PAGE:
The Best Approach To Exploratory Testing

Madigan Johnson

Exploratory testing is a common software testing method used to test software systems on the fly. Oftentimes, companies focus more on other types of testing. They do not give much thought to exploratory testing. Yet, exploratory testing is a great way to investigate systems. It allows the individual tester to have free rein. So what is exploratory testing and how will it benefit your testing process? 

What is Exploratory Testing?

Exploratory testing is defined as a type of testing in which there are no test cases written, but rather the system is checked spontaneously. It is more focused on the thinking aspects, rather than following directions. It is a good test to conduct to discover, investigate, and learn about the product. It is the process of test design and execution all at once. It is not just random investigation but has the purpose of finding bugs. There are different structures within it and has a rigorous testing process. One of the best features of exploratory testing is that the actions you are currently taking will influence your next steps.  

Advantages of Exploratory Testing

Each testing option has its pros and cons. Exploratory testing provides a lot of benefits to companies that implement it. Some of these benefits are as follows:

  • Reduces test prep time as testers can start sooner because there is less documentation
  • Can be conducted when the required documents are not readily available
  • More investigative which uncovers more bugs and bugs that are not normally caught in other avenues of testing
  • Increases the aptitude of testers to write better test cases
  • Focuses on the small and detailed aspects of the application
  • Applies coverages to all situations and scenarios the application can be put through
  • Provokes new ideas that can be used for later test execution
  • Assists testers in getting creative and more intuitive 
  • Works well to conduct quick testing or have a tight turnaround time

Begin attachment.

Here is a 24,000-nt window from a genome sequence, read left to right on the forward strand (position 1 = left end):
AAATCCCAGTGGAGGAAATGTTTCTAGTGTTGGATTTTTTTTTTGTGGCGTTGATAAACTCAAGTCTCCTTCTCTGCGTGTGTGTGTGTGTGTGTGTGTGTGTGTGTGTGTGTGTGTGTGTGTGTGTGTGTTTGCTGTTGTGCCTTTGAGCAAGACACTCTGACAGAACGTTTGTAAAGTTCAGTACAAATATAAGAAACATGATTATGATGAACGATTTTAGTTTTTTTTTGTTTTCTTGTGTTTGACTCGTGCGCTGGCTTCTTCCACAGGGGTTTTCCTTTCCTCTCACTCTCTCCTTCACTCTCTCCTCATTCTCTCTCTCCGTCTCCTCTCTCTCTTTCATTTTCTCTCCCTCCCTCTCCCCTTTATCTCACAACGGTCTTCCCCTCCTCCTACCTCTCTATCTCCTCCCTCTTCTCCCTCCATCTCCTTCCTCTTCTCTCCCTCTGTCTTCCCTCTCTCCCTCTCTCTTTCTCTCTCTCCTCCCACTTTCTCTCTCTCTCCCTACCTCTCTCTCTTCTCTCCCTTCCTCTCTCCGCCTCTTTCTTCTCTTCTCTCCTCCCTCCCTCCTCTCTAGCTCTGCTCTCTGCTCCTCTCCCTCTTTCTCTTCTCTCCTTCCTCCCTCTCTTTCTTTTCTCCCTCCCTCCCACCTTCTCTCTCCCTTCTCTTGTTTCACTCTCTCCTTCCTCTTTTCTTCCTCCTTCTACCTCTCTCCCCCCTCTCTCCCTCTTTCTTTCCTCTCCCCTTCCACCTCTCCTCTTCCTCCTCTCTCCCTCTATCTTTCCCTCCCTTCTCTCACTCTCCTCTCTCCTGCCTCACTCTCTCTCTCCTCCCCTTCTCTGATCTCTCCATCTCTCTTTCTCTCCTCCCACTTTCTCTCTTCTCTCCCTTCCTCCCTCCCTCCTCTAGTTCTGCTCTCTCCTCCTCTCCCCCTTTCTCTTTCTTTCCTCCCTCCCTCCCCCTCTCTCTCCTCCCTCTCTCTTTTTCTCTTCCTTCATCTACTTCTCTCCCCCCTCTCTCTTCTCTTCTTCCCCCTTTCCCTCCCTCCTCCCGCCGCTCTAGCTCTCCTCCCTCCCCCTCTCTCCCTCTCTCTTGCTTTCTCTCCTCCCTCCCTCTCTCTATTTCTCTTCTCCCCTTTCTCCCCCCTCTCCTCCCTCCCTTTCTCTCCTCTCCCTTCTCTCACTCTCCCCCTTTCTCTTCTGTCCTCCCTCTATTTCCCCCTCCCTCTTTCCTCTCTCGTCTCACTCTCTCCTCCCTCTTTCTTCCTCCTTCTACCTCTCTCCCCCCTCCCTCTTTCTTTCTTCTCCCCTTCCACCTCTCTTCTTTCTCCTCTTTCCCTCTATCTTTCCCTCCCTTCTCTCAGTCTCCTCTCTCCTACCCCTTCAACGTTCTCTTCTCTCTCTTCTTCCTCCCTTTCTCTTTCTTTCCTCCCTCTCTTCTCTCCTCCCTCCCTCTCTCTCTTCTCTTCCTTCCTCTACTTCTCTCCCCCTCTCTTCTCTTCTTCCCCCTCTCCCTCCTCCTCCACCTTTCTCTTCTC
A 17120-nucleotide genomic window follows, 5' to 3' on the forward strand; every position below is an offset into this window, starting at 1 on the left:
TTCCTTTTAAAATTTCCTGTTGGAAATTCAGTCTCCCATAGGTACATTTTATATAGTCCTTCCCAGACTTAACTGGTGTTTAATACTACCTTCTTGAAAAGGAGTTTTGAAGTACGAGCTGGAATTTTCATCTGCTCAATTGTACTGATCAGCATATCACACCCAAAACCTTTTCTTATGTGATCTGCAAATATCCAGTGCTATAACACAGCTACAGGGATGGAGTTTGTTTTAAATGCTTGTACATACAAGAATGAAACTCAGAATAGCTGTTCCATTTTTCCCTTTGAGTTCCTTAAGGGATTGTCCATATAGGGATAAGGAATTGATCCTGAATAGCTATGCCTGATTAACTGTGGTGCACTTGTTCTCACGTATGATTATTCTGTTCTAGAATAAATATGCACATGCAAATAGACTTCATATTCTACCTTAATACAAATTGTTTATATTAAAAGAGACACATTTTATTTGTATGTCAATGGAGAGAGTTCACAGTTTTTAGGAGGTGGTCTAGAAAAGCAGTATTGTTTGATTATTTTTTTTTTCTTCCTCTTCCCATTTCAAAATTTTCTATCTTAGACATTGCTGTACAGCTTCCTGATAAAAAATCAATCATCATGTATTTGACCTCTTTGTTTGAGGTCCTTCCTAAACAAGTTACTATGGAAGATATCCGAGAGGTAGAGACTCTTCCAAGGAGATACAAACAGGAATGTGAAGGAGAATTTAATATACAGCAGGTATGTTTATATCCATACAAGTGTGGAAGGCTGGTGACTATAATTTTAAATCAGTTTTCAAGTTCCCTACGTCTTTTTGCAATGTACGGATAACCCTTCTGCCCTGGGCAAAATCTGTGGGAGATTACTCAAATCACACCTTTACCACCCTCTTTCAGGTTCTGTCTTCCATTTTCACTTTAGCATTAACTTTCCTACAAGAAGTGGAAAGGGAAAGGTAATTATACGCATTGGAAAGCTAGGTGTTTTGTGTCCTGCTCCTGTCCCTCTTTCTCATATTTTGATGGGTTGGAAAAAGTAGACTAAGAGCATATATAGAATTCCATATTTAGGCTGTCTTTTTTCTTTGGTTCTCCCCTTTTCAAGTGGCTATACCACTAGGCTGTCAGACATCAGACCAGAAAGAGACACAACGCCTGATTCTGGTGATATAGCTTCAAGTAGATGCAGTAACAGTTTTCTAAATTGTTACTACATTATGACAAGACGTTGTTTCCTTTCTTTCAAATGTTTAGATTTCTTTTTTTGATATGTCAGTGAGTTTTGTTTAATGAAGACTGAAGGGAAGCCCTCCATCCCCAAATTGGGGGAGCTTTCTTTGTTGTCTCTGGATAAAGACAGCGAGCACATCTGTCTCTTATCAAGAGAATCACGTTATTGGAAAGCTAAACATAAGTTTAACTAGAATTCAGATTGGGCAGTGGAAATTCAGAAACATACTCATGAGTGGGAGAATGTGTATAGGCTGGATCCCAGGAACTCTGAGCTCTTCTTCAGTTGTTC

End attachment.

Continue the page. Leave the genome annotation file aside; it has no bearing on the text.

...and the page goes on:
• Allows for quick feedback on the application
  • Supports Agile development

Disadvantages of Exploratory Testing

Like with every type of testing, there are some disadvantages associated with exploratory testing. The cons of exploratory testing are as follows: 

  • Can be challenging as a first-time tester
  • Repeating the issue/bug can be difficult
  • Deciding which are the best tools to use
  • Creating test result reports as there are not actual outcomes to compare against
  • Documentation in general can be difficult to navigate
  • Focusing on the qualitative issues, rather than quantitative. The aim of exploratory is to find scenarios that are not covered in normal test situations
  • Possible lack of out of the box thinking and a creative approach from testers

The Stages of Exploratory Testing

Classification of bugs

This includes looking at the bugs and grouping them together based on previous projects. Looking at what is the root problem and being creative with new ideas to check the application are good starting points. 

Creating a test charter

The purpose of the test charter is to explain the goal of the exploratory testing. There are three main points in the test charter:

          1. What to test

        2. How to test

        3. What factors should be considered

Creating a time box

This is needed to ensure that the tester has a time limit of the exploratory session.